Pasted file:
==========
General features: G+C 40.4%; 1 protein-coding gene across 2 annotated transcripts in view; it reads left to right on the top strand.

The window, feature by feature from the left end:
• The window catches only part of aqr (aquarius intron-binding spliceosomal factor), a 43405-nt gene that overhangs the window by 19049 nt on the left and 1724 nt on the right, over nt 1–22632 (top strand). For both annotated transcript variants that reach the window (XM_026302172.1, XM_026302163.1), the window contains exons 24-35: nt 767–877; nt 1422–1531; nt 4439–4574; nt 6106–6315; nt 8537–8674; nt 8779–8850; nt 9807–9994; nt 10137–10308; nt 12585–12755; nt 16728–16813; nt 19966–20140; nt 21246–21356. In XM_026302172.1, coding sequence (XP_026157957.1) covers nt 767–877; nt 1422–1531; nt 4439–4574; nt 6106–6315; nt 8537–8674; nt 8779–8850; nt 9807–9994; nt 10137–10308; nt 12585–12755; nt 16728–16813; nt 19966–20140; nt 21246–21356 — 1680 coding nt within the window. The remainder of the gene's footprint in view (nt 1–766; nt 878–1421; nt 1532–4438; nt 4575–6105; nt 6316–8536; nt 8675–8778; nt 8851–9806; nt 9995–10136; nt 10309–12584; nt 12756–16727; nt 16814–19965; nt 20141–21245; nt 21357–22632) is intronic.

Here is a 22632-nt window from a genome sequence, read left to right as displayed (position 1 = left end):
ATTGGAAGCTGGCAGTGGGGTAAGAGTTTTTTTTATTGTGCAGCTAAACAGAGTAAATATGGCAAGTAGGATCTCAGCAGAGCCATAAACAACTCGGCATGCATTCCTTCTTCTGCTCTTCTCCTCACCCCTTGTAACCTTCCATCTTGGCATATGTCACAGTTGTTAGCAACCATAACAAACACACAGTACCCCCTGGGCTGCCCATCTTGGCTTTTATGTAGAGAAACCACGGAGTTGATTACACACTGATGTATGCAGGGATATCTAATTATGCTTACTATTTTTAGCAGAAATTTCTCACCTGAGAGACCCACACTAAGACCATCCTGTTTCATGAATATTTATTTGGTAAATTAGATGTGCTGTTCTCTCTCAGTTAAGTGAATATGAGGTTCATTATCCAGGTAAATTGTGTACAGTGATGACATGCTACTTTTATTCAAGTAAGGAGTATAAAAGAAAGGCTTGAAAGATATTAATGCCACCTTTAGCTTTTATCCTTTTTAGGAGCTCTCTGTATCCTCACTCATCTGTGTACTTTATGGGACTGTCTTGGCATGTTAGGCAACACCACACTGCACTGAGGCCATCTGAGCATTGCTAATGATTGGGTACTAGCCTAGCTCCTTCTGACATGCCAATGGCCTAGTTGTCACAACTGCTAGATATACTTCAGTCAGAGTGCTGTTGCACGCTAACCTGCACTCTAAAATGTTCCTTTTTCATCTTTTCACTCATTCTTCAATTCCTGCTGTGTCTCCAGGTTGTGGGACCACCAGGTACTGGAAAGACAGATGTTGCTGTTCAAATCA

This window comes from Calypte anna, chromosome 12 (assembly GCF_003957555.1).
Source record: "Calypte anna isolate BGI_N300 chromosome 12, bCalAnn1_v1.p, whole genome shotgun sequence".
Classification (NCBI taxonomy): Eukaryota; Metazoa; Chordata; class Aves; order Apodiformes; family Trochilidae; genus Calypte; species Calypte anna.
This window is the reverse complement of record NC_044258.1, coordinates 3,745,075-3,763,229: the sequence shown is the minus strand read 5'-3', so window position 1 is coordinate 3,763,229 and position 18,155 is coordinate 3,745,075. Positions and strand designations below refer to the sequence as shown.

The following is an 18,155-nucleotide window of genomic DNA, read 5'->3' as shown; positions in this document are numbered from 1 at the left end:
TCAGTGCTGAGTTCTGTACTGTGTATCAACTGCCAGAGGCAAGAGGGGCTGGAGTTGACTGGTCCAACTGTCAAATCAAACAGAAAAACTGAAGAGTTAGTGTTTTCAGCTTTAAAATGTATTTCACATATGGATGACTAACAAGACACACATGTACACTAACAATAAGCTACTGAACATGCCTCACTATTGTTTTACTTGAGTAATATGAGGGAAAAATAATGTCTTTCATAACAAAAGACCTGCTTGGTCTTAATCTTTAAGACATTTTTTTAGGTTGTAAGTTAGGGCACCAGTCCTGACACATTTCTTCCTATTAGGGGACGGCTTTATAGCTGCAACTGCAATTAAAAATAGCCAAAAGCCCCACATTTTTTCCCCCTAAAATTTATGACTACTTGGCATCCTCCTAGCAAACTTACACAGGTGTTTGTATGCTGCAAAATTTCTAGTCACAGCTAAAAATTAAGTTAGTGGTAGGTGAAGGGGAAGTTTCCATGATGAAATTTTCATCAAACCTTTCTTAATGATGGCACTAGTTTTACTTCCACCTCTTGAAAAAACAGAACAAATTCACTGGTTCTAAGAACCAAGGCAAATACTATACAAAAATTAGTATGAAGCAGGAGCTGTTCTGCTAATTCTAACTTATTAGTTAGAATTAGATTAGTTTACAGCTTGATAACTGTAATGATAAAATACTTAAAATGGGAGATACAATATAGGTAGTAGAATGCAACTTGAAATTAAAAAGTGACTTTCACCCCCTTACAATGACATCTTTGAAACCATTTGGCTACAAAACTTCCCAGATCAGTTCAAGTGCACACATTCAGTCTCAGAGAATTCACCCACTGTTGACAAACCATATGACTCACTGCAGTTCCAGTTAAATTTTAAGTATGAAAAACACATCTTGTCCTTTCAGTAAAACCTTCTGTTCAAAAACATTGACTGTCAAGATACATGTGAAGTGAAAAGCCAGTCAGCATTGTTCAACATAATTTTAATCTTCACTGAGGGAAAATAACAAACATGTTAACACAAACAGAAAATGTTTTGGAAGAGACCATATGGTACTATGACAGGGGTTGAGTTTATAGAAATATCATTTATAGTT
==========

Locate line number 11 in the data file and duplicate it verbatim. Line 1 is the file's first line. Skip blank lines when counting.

TCAGTGCTGAGTTCTGTACTGTGTATCAACTGCCAGAGGCAAGAGGGGCTGGAGTTGACTGGTCCAACTGTCAAATCAAACAGAAAAACTGAAGAGTTAGTGTTTTCAGCTTTAAAATGTATTTCACATATGGATGACTAACAAGACACACATGTACACTAACAATAAGCTACTGAACATGCCTCACTATTGTTTTACTTGAGTAATATGAGGGAAAAATAATGTCTTTCATAACAAAAGACCTGCTTGGTCTTAATCTTTAAGACATTTTTTTAGGTTGTAAGTTAGGGCACCAGTCCTGACACATTTCTTCCTATTAGGGGACGGCTTTATAGCTGCAACTGCAATTAAAAATAGCCAAAAGCCCCACATTTTTTCCCCCTAAAATTTATGACTACTTGGCATCCTCCTAGCAAACTTACACAGGTGTTTGTATGCTGCAAAATTTCTAGTCACAGCTAAAAATTAAGTTAGTGGTAGGTGAAGGGGAAGTTTCCATGATGAAATTTTCATCAAACCTTTCTTAATGATGGCACTAGTTTTACTTCCACCTCTTGAAAAAACAGAACAAATTCACTGGTTCTAAGAACCAAGGCAAATACTATACAAAAATTAGTATGAAGCAGGAGCTGTTCTGCTAATTCTAACTTATTAGTTAGAATTAGATTAGTTTACAGCTTGATAACTGTAATGATAAAATACTTAAAATGGGAGATACAATATAGGTAGTAGAATGCAACTTGAAATTAAAAAGTGACTTTCACCCCCTTACAATGACATCTTTGAAACCATTTGGCTACAAAACTTCCCAGATCAGTTCAAGTGCACACATTCAGTCTCAGAGAATTCACCCACTGTTGACAAACCATATGACTCACTGCAGTTCCAGTTAAATTTTAAGTATGAAAAACACATCTTGTCCTTTCAGTAAAACCTTCTGTTCAAAAACATTGACTGTCAAGATACATGTGAAGTGAAAAGCCAGTCAGCATTGTTCAACATAATTTTAATCTTCACTGAGGGAAAATAACAAACATGTTAACACAAACAGAAAATGTTTTGGAAGAGACCATATGGTACTATGACAGGGGTTGAGTTTATAGAAATATCATTTATAGTT